This is fresh off the “The Day of The Girl” celebration yesterday in which the world comes together to proffer fresh ideas for equal opportunities.
In a male-dominated field, women are often side-lined or relegated to marketing or customer support department regardless of their skills in technology or educational background. However, Cisco Systems Inc., a technology solutions industry has proven to be liberal by committing to women empowerment and increasing their participation in technology programs.
Recently, the tech industry has restated its pledge to help women develop their skills as contributors, executives and managers through an internal employee resource group called The Cisco Connected Women. This group is dedicated to retaining female employees and has an outstanding record of offering opportunities to over 4000 members and currently presides over 38 chapters.
Recently, the company made a statement which affirms its stand on supporting women in ICT on designing programs that will help improve their skills through the group situated in Bangalore, India. The group features Nigerian Cisco employees, which gives the workers an ample opportunity to meet and discuss among one another on their involvement in the technology industry, as well as the positive impact it has on them.
The Manager, Cisco Nigeria, Olakunle Oloruntimehin spoke on female participation in ICT. He said:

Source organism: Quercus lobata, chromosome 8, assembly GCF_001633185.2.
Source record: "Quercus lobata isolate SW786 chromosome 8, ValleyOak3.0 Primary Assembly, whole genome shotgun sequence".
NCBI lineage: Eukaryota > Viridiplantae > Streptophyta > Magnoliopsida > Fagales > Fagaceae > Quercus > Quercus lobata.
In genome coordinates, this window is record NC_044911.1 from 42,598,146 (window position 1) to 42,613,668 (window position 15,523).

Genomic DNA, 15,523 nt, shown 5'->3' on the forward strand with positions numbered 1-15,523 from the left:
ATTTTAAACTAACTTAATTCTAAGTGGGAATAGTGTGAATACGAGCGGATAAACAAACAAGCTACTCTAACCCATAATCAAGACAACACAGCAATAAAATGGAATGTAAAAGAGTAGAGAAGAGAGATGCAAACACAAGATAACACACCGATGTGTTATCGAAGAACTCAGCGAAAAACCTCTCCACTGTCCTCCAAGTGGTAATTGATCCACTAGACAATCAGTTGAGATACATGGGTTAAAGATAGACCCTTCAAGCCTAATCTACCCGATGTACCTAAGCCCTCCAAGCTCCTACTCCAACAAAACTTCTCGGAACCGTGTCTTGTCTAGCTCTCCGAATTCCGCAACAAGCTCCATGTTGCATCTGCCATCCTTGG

‘In the context of a male-dominated industry, Cisco is making intent-based decisions to promote inclusiveness, diversity and overall female participation in the industry.’
Strategically executed by a core team of volunteers, the programs were developed in line with Cisco’s business guidelines, to ensure a synchrony between the progams and the core values of Cisco. In addition, the technology industry also puts into priority its employees’ network directions and respects the culture that exists among the people in the country.
Cisco recognises that empowering women through these designed programs and increased participation in the tech industry are tools through which women’s empowerment and gender equality can be addressed. By encouraging women to take on roles that are supposedly designated for men in ICT, the tech firm is playing a major role in raising an awareness. Should this continue without hatches, this could be a game changer for women in the 21st century.
It’s an old wife’s tale that a woman’s role should end in the kitchen. The number of educated women is on the increase; it will be out of place to prohibit them from the world of Information and Communication Technology because they quite understand their rights. Not only this, the knowledge of ICT fosters communication in sales and marketing positions (which are specifically ‘designed’ for women).